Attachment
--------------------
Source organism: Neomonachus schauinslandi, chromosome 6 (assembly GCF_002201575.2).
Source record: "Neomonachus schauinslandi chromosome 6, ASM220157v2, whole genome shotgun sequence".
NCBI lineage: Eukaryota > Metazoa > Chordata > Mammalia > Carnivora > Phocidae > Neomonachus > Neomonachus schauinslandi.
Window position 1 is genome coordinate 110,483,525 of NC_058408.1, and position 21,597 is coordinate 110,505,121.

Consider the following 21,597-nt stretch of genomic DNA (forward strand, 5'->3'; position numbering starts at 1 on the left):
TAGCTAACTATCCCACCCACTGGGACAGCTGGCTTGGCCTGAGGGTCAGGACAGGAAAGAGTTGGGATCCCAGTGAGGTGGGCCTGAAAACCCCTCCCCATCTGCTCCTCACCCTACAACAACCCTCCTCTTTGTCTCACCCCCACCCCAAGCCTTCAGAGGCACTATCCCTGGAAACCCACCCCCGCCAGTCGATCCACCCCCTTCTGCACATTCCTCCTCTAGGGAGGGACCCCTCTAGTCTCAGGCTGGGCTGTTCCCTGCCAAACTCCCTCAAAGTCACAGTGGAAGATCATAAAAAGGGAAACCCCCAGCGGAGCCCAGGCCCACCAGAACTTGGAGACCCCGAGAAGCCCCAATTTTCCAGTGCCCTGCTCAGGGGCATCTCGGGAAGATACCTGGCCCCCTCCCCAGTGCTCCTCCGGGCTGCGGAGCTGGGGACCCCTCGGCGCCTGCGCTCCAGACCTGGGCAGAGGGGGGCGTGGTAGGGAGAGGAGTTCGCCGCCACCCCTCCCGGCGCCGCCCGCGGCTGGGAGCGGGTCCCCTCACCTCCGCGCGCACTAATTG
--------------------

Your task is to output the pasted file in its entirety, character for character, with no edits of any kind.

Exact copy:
Source organism: Neomonachus schauinslandi, chromosome 6 (assembly GCF_002201575.2).
Source record: "Neomonachus schauinslandi chromosome 6, ASM220157v2, whole genome shotgun sequence".
NCBI lineage: Eukaryota > Metazoa > Chordata > Mammalia > Carnivora > Phocidae > Neomonachus > Neomonachus schauinslandi.
Window position 1 is genome coordinate 110,483,525 of NC_058408.1, and position 21,597 is coordinate 110,505,121.

Consider the following 21,597-nt stretch of genomic DNA (forward strand, 5'->3'; position numbering starts at 1 on the left):
TAGCTAACTATCCCACCCACTGGGACAGCTGGCTTGGCCTGAGGGTCAGGACAGGAAAGAGTTGGGATCCCAGTGAGGTGGGCCTGAAAACCCCTCCCCATCTGCTCCTCACCCTACAACAACCCTCCTCTTTGTCTCACCCCCACCCCAAGCCTTCAGAGGCACTATCCCTGGAAACCCACCCCCGCCAGTCGATCCACCCCCTTCTGCACATTCCTCCTCTAGGGAGGGACCCCTCTAGTCTCAGGCTGGGCTGTTCCCTGCCAAACTCCCTCAAAGTCACAGTGGAAGATCATAAAAAGGGAAACCCCCAGCGGAGCCCAGGCCCACCAGAACTTGGAGACCCCGAGAAGCCCCAATTTTCCAGTGCCCTGCTCAGGGGCATCTCGGGAAGATACCTGGCCCCCTCCCCAGTGCTCCTCCGGGCTGCGGAGCTGGGGACCCCTCGGCGCCTGCGCTCCAGACCTGGGCAGAGGGGGGCGTGGTAGGGAGAGGAGTTCGCCGCCACCCCTCCCGGCGCCGCCCGCGGCTGGGAGCGGGTCCCCTCACCTCCGCGCGCACTAATTG